The insistence upon Kiswahili as the single language in the military, the recruitment of soldiers from all levels and geographical locations, and the insistence that all inductees into the TPDF come out of National Service and adopt a radical commitment to Ujamaa and African socialism rapidly spread into the wider society. As one observer noted, “The political transformation of Tanzania was fostered in the military by the explicit politicization of the army” (Thomas, 2012, p. 147). The barracking of most soldiers in their homes facilitated this dispersion of a new national culture, one that centered on Kiswahili and African socialism.14 The 1964 East African mutiny had driven home the potential for neocolonialism to manifest itself in an independent and interventionist army. It is not surprising in this context that Nyerere continually expressed a strong preference for a small and radical national army, even while he was extolling the virtues of a UN (or Organisation of African Unity, OAU) standing military force. As Mazrui observed, this intense domestic antimilitarism spawned a “political militancy” across Tanzanian society (Mazrui, 1969). The result was the establishment of a political and cultural military within the TPDF, which adopted a single African language, Kiswahili, African socialism as a required ideology, and an emphasis upon self-reliance. These were soon disseminated across Tanzania as the bases of a single national culture.
Third, Nyerere’s strident pan-Africanism was expressed in his consistent and radical support for southern African liberation as well as his support in principle (often publicly expressed by his brother, Joseph Nyerere) for the creation of a pan-African, or OAU, military force, which the brothers argued should be directed by multilateral African leadership. Although this force never eventuated, Nyerere embraced the creation of the Liberation Committee of the OAU in 1963, urging that it be focused on the anticolonial liberation of Southern Africa. It soon came to be headquartered in Dar es Salaam, despite British officers’ command of the Tanganyika Rifles, the extant Tanganyika military at the time. This neocolonial arrangement was bound to fail, and it was especially inappropriate for the emerging task (Lupogo, 2001).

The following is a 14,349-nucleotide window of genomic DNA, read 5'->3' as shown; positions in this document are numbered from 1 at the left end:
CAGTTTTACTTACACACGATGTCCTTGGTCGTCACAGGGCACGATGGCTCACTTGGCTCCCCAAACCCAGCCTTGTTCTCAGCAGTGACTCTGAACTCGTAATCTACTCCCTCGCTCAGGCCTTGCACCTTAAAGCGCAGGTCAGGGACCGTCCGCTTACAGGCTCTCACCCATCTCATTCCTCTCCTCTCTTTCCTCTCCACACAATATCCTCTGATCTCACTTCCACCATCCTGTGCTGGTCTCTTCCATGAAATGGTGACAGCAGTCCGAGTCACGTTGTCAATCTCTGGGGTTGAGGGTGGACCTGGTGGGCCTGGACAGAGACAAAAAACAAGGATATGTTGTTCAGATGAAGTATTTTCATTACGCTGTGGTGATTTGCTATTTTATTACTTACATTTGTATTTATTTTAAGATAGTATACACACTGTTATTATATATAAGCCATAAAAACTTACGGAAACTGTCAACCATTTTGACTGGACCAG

Fourth, the persistent external military threats to Tanzanian sovereignty posed by Malawi and Uganda necessitated, at least in principle, the creation of an effective Tanzanian military establishment. The threats ultimately clarified the TPDF’s ongoing raison d’être, the establishment of which became a key feature of healthy civil–military relations. The Uganda threat was largely resolved by 1979. The Malawi threat continues, however, and is in mediation (Xinhua, 2018).
Fifth, Nyerere’s radical foreign policies were ultimately responsible for the early and significant reliance upon military aid provided to Tanzania by Canada, Israel, and, particularly, China. Vital military support to Tanzania was given a boost in March 1963, when the OAU established the Liberation Committee, headquartered in Dar es Salaam (Lupogo, 2001). Nyerere’s radical external involvement grew dramatically thereafter, and, beginning in 1964, Tanzania broke its close military and foreign military aid ties with both West Germany (over the Halstein Doctrine, which prohibited recognition of East Germany to all West German aid recipients) and the United Kingdom (over Rhodesia’s Unilateral Declaration of Independence, or UDI), thus signaling Tanzania’s decision to serve as a Frontline State. Tanganyika (as it was still officially known at that time) had become one of the earliest African states to recognize Beijing, in December of 1961, and this initiated a multifaceted Chinese aid program at precisely the moment that the West Germans and the British had abandoned theirs (Baily, 1973).